26 September 2007

Yet another schizo evening

Gounod ROMEO ET JULIETTE, Met 25.IX.2007; c. Domingo; Netrebko, Alagna, Leonard, Degout, Sigmmundsson.

Anna Netrebko is nothing if not loud. And bosomy. Loud and bosomy. But this time, she was actually good. No matter for Sieglinde, she hears that crow tastes like chicken anyway. I wasn't exactly totally blown away--well, physically blown away by her sheer sonics, yes--but she delivered something mature, nuanced, sensitive: traits one doesn't normally associate with Hooter burgers. In dim lighting, away from the toxic limelight of fame (the day after the overhyped prima), I can see how some thoughtful people can fall in love with Anna: her instrument has a natural glow, a dark sheen, a texture that conveys joy in sorrow (and vice versa)--and when used well, there is magic. But she tends to sing awfully loud (did I mention how loud she was?), and by the end of the evening, my ears were shot (thanks to Domingo too, see below). And her tone sometimes sags like wet towels hung on a clothes line, but this time she was alert to correct much of it, which pleased me. And let me tell you, she inhabited this drab production much better than Natalie Dessay. Two years ago, tiny Dessay looked tinier and so out of place, while Netrebko embraced the kitsch with an abundance of game and spirit. She had what appeared to be a minor mad scene with the potion, energetic and in-the-moment, perhaps feeding off the spirit of Dessay's Lucia lingering in the air. Netrebko was brilliant in this scene and the last act, fully committed, solid in voice ... With these words you'd think Sieglinde's writing about someone else. But when well-behaved, and in the right rep (i.e., lyric) Netrebko can really rise to deserve her pop fame.

Roberto Alagna, on the other hand, performed slightly off the mark. I blame Netrebko's loudness, and Maestro Placido Domingo's utterly vapid and deafening orchestra, for Alagna's hopeless attempts to make his sound bigger. The result was major tone spreading, and what difficulty in the top range he's been experiencing of late was pushed front and center. Also, the desire to be as loud as Netrebko (nearly impossible) made for a monotonous and at times painful delivery, with none of the grace and sweetness that marked his Werther and Faust in my cherished memory. But he looked dashing in the turqouise tights, and moved as a Romeo moved, with a boyish charm and some innocence.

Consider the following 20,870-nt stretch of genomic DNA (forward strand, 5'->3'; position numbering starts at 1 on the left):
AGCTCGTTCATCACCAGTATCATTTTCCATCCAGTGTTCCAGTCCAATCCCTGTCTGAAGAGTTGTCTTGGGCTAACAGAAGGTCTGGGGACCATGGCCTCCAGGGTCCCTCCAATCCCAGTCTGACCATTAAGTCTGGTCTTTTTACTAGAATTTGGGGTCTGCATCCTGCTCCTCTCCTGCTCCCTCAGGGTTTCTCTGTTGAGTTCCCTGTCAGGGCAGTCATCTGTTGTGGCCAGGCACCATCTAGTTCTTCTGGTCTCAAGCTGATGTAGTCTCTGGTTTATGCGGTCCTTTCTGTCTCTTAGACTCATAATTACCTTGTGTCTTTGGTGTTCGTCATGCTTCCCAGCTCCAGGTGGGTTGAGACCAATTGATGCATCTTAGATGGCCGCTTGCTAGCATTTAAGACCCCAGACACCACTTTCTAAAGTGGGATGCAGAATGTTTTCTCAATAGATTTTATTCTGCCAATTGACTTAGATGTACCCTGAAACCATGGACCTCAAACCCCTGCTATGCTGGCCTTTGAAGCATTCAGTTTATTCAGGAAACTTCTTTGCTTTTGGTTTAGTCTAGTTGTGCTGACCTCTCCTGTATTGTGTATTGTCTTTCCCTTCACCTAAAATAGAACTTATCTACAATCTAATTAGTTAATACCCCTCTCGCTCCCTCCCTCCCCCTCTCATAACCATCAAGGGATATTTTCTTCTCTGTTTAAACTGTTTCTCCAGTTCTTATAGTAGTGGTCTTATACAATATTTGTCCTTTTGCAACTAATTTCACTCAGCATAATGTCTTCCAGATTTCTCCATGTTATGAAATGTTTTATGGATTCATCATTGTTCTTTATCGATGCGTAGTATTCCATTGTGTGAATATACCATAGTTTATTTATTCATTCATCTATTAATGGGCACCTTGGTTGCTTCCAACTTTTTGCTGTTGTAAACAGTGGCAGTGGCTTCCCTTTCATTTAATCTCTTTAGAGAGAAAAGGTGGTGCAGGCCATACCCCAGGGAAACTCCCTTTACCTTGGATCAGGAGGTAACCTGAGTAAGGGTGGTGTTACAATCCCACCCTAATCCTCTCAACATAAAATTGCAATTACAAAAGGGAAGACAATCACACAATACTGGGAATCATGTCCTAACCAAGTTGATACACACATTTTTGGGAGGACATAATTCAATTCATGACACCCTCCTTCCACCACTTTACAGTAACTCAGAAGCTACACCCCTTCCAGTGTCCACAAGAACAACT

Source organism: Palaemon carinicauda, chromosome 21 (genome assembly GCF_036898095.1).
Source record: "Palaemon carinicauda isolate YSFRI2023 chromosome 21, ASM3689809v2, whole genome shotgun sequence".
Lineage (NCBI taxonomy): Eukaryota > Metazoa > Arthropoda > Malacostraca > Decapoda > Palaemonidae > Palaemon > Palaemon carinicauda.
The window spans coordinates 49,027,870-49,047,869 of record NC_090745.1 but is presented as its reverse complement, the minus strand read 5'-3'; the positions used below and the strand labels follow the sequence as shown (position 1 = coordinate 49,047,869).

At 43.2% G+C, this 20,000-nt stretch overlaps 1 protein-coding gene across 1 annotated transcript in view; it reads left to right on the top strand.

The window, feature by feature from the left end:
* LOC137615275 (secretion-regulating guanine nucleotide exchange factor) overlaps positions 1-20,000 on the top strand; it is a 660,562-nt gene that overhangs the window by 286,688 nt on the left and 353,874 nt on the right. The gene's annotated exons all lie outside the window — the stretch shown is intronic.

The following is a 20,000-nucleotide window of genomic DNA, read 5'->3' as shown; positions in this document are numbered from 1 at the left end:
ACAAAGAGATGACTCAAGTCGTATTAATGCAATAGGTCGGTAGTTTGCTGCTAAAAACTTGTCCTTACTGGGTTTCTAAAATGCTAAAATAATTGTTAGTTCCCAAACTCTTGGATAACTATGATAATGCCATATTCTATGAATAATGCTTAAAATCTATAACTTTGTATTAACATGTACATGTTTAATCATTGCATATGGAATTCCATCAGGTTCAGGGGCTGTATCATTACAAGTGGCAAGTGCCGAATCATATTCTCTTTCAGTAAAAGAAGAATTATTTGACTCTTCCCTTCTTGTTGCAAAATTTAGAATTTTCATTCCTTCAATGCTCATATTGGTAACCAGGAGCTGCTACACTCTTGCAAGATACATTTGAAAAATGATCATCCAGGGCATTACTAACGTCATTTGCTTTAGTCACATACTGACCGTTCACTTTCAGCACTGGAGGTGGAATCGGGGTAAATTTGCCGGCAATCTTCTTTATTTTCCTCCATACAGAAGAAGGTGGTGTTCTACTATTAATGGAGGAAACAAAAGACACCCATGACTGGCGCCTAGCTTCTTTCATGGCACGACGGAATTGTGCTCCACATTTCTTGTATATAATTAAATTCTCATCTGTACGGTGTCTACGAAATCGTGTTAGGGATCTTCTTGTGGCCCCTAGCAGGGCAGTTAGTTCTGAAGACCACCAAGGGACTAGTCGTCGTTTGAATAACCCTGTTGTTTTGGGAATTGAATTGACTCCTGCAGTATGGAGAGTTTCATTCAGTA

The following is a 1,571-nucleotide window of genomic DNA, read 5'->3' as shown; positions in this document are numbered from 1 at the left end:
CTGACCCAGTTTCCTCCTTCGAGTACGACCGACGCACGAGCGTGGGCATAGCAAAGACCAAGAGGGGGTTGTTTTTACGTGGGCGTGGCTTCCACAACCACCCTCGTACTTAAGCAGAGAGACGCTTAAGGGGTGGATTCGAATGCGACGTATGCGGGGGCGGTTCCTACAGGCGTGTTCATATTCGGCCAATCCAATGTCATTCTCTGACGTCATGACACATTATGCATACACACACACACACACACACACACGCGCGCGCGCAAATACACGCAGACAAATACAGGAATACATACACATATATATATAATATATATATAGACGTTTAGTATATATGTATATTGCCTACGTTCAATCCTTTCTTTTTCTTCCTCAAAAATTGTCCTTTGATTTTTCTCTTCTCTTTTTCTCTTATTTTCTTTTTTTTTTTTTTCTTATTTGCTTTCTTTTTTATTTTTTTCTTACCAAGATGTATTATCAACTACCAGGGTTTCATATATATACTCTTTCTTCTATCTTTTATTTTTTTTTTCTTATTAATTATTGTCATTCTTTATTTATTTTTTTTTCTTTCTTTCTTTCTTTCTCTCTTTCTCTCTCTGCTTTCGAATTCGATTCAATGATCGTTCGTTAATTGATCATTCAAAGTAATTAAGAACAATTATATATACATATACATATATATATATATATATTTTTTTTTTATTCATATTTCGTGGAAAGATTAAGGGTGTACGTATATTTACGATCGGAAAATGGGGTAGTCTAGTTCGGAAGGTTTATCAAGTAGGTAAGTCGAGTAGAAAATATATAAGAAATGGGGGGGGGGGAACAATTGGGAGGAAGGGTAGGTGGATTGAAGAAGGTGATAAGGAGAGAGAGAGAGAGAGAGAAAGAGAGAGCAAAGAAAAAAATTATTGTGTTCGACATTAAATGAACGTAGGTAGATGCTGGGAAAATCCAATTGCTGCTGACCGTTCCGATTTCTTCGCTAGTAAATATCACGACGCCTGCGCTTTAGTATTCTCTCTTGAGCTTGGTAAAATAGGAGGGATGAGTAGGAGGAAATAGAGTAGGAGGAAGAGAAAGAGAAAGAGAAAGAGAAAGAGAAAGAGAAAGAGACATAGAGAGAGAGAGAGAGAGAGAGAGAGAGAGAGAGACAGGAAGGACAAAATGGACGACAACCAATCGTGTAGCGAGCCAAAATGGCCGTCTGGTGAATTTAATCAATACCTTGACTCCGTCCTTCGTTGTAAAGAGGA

Does the Met get a wholesale discount when they employ Domingo as tenor and conductor in the same season? Because that's the only reason for finding him in the pit that I could think of. His tenor is legend, but his conducting is appalling in its crudeness. He refuses to reign in the dynamics, instead encouraging the orchestra to modulate only between loud and louder. So any trace of sweetness or hushed wonder is erased from the score (except those overtly quiet moments with the string solos and such, which even Domingo can't f*ck up), and the evening felt soooo long. Gounod's love opera ought to come as a nice cool breeze at sunset (with a drink of potion in hand), but Domingo is too muscular, too much of a tenor, not "gay" enough to revel in whispered affections. He is ruining my Bobby, and this opera.

So yeah, weird that Sieglinde would come out of an evening also headlined by Alagna and Domingo nearly raving about Netrebko. Stranger things have happened, certainly, but I'm happy to give credit, and happier to have appreciated her fine performance.

Oh, I almost forgot: the bed scene made everyone blush. Bobby and Anna made out like they were actually doing it prior to the curtain's rise. And then they did some "cowgirl" maneuvers that I never thought I'd see on the Met stage. The top of Anna's white negligee rested just a hair above her nipples, because it was showing ample mammary skin, even this thoroughly gay viewer was noticed gawking. Not so Juliette-ey, but then Anna isn't about such archaic notions anyway. (Another observation: Anna's feet are larger than Bobby's dainty pair. What could it mean?)